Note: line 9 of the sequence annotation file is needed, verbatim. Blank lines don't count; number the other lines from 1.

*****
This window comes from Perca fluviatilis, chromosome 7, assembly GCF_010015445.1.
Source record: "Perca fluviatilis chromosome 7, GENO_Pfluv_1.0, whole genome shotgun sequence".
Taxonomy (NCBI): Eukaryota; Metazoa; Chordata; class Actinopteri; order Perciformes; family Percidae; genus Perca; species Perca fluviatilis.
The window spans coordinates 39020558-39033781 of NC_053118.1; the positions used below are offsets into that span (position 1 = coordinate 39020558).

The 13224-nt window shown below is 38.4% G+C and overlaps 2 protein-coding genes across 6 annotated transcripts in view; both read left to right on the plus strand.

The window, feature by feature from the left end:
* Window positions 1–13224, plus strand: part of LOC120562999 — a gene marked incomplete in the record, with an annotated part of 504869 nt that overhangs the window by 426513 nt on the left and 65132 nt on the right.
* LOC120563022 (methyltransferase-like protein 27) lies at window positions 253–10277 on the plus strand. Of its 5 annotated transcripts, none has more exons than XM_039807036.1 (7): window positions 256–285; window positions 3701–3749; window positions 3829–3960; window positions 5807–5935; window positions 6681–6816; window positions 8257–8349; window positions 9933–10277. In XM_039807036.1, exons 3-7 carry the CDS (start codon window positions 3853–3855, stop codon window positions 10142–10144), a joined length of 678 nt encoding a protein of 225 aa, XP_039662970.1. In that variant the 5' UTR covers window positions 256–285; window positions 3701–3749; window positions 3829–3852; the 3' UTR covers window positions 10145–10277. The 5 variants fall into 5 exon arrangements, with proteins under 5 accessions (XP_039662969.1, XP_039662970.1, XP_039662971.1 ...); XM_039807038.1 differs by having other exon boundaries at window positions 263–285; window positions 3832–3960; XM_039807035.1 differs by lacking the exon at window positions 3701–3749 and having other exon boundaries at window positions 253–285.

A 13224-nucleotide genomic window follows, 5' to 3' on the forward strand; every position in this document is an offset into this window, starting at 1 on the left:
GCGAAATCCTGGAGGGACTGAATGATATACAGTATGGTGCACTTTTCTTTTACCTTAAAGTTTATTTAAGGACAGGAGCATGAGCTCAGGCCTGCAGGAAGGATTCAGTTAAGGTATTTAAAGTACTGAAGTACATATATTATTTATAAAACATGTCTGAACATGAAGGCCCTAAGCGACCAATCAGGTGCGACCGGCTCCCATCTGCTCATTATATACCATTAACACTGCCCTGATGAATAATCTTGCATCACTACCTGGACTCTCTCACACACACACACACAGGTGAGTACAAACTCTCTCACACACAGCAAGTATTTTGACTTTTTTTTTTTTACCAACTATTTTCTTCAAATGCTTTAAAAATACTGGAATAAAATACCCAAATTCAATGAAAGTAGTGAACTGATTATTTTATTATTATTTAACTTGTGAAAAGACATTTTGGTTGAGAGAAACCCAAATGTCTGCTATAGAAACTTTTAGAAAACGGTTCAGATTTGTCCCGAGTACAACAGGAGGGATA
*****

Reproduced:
A 13224-nucleotide genomic window follows, 5' to 3' on the forward strand; every position in this document is an offset into this window, starting at 1 on the left: